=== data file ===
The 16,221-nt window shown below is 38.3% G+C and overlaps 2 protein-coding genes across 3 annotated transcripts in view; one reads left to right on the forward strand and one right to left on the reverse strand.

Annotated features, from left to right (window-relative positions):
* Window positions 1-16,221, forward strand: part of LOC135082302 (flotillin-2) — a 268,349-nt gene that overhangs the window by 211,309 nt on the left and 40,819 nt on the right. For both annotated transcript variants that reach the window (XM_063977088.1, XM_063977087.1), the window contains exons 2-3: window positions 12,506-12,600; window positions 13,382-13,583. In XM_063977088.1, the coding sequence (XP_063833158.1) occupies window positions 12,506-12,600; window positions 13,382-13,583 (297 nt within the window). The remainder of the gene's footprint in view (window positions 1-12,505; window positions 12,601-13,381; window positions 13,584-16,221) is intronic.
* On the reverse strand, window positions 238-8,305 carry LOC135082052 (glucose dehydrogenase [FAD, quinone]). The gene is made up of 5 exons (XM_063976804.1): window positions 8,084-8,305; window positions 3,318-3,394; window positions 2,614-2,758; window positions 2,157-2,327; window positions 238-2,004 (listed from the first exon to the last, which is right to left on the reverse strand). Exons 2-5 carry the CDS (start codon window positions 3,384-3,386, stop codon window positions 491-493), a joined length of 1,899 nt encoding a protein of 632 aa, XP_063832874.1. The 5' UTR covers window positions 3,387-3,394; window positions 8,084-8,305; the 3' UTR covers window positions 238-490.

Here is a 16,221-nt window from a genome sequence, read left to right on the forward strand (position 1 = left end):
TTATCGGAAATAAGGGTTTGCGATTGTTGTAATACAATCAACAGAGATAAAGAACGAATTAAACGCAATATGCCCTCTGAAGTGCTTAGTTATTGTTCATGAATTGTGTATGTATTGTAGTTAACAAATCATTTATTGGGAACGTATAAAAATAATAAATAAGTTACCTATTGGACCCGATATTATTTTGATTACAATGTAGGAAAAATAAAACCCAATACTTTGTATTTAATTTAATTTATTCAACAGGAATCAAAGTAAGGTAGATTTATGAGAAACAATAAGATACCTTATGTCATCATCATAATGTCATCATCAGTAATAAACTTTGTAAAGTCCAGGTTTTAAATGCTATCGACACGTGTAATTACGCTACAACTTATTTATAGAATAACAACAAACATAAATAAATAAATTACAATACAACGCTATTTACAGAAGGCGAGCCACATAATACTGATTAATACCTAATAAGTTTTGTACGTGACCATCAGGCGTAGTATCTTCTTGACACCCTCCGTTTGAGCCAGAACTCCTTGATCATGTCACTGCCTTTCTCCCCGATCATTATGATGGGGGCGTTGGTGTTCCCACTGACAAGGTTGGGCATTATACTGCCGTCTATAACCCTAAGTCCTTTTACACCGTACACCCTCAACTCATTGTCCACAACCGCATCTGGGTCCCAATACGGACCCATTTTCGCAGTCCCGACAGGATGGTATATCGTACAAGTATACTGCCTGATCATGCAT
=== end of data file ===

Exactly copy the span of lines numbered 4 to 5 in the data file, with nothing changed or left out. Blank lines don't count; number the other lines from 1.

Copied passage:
* On the reverse strand, window positions 238-8,305 carry LOC135082052 (glucose dehydrogenase [FAD, quinone]). The gene is made up of 5 exons (XM_063976804.1): window positions 8,084-8,305; window positions 3,318-3,394; window positions 2,614-2,758; window positions 2,157-2,327; window positions 238-2,004 (listed from the first exon to the last, which is right to left on the reverse strand). Exons 2-5 carry the CDS (start codon window positions 3,384-3,386, stop codon window positions 491-493), a joined length of 1,899 nt encoding a protein of 632 aa, XP_063832874.1. The 5' UTR covers window positions 3,387-3,394; window positions 8,084-8,305; the 3' UTR covers window positions 238-490.

Here is a 16,221-nt window from a genome sequence, read left to right on the forward strand (position 1 = left end):